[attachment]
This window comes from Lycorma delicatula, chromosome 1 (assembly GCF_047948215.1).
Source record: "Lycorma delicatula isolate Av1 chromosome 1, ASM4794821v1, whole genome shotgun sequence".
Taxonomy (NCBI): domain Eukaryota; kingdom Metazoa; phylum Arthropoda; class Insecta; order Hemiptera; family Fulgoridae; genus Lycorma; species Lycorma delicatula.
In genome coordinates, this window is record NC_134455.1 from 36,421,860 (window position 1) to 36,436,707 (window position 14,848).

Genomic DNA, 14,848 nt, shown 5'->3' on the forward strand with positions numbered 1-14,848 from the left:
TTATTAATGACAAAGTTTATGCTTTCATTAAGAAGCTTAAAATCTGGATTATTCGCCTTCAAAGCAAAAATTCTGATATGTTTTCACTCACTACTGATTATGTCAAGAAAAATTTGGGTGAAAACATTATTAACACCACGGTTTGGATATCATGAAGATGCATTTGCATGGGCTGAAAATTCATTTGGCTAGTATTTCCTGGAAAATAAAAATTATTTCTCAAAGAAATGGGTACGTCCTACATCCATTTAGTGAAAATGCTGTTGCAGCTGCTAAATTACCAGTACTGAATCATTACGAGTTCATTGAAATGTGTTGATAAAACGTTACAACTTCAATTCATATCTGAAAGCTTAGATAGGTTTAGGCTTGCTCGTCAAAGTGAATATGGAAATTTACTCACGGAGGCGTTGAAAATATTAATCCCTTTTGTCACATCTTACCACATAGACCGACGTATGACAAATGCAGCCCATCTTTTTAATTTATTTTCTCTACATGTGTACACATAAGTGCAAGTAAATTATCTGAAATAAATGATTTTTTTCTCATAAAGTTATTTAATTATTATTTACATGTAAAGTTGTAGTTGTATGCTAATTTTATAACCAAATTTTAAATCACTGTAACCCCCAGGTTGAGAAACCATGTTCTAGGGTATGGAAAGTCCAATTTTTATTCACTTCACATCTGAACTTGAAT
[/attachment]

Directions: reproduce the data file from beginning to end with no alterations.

This window comes from Lycorma delicatula, chromosome 1 (assembly GCF_047948215.1).
Source record: "Lycorma delicatula isolate Av1 chromosome 1, ASM4794821v1, whole genome shotgun sequence".
Taxonomy (NCBI): domain Eukaryota; kingdom Metazoa; phylum Arthropoda; class Insecta; order Hemiptera; family Fulgoridae; genus Lycorma; species Lycorma delicatula.
In genome coordinates, this window is record NC_134455.1 from 36,421,860 (window position 1) to 36,436,707 (window position 14,848).

Genomic DNA, 14,848 nt, shown 5'->3' on the forward strand with positions numbered 1-14,848 from the left:
TTATTAATGACAAAGTTTATGCTTTCATTAAGAAGCTTAAAATCTGGATTATTCGCCTTCAAAGCAAAAATTCTGATATGTTTTCACTCACTACTGATTATGTCAAGAAAAATTTGGGTGAAAACATTATTAACACCACGGTTTGGATATCATGAAGATGCATTTGCATGGGCTGAAAATTCATTTGGCTAGTATTTCCTGGAAAATAAAAATTATTTCTCAAAGAAATGGGTACGTCCTACATCCATTTAGTGAAAATGCTGTTGCAGCTGCTAAATTACCAGTACTGAATCATTACGAGTTCATTGAAATGTGTTGATAAAACGTTACAACTTCAATTCATATCTGAAAGCTTAGATAGGTTTAGGCTTGCTCGTCAAAGTGAATATGGAAATTTACTCACGGAGGCGTTGAAAATATTAATCCCTTTTGTCACATCTTACCACATAGACCGACGTATGACAAATGCAGCCCATCTTTTTAATTTATTTTCTCTACATGTGTACACATAAGTGCAAGTAAATTATCTGAAATAAATGATTTTTTTCTCATAAAGTTATTTAATTATTATTTACATGTAAAGTTGTAGTTGTATGCTAATTTTATAACCAAATTTTAAATCACTGTAACCCCCAGGTTGAGAAACCATGTTCTAGGGTATGGAAAGTCCAATTTTTATTCACTTCACATCTGAACTTGAAT